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Operationally, we can only know about the results of experiments and observations. From them, we can conclude our world is one which is complex enough to allow for computers. After all, we're using computers right now. Our universe has the property of Turing completeness, meaning we can embed any possible computer program on it subject to space, time and energy requirements. Unfortunately, any theory which is Turing complete can always be emulated on any other theory which is also Turing complete. What consequence does this have upon our ability to deduce the 'ultimate' theory of everything?

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I'm taking the position that this is better suited for Philosophy.SE of TheoreticalCompSci.SE as there seems to be no physics here at all. –  dmckee Sep 27 '11 at 16:19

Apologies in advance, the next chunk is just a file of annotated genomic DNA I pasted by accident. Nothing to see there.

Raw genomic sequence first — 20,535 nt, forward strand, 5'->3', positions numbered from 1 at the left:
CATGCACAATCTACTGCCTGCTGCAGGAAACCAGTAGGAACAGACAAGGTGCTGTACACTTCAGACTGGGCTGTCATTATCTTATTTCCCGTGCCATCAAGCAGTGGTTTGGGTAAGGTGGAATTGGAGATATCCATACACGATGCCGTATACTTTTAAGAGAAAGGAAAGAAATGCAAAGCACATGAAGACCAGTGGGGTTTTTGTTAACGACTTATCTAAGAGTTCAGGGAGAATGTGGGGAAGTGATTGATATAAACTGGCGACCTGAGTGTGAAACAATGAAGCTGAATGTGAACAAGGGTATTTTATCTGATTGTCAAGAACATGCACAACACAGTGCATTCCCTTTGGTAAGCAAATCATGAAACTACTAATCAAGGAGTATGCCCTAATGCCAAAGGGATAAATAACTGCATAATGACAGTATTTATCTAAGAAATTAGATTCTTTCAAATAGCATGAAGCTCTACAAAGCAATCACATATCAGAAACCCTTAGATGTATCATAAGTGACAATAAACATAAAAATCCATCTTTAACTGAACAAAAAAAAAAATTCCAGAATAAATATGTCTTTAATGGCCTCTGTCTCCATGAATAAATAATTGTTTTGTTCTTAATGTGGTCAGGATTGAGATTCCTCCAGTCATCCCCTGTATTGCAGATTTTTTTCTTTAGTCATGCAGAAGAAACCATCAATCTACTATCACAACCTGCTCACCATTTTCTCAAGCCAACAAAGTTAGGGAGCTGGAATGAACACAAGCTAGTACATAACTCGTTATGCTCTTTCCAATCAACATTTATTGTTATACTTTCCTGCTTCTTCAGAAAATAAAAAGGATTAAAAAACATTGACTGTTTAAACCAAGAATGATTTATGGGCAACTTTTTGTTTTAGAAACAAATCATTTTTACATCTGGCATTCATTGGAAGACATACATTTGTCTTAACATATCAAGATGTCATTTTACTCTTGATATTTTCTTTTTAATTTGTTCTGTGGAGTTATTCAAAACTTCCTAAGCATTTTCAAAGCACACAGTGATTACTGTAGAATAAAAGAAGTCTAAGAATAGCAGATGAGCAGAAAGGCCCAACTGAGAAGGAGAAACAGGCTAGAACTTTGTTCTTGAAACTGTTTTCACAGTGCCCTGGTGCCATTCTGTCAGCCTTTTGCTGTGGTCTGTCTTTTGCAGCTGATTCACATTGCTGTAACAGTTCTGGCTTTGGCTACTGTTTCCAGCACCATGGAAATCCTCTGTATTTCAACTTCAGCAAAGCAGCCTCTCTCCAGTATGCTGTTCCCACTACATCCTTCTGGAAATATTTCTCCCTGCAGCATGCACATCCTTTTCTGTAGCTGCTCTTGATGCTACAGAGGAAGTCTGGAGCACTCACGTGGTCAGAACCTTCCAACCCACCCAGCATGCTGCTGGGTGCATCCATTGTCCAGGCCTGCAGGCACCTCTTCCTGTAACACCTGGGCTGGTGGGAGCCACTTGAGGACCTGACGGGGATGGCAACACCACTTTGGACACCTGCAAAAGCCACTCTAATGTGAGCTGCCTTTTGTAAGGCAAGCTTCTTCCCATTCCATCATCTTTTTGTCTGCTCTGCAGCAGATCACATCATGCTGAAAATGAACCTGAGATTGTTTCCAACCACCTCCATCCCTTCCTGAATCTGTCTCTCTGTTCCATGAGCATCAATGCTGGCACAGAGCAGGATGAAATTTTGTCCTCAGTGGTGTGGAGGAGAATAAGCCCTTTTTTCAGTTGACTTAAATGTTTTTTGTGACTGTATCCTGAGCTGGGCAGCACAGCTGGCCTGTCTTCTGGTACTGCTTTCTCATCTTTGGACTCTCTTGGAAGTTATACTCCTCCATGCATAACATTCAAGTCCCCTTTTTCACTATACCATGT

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closed as off topic by dmckee Sep 27 '11 at 16:19

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Three simple words, devoid of pretentious philosophical mumbo jumbo: no we can't.

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It is conceivable that a theory will eventually be developed that allows one to predict phenomena in our universe at all scales of matter, energy, and time. That said, in my opinion there's no reason to expect that this "theory of everything" will answer address the nature of the underlying machinery that carries out computations in the physical world. Just as one can build a (Turing Universal) computer out of ropes and pulleys, or a clock with water, a theory that addresses the behavior of a system can often and fruitfully be divorced from mechanism.

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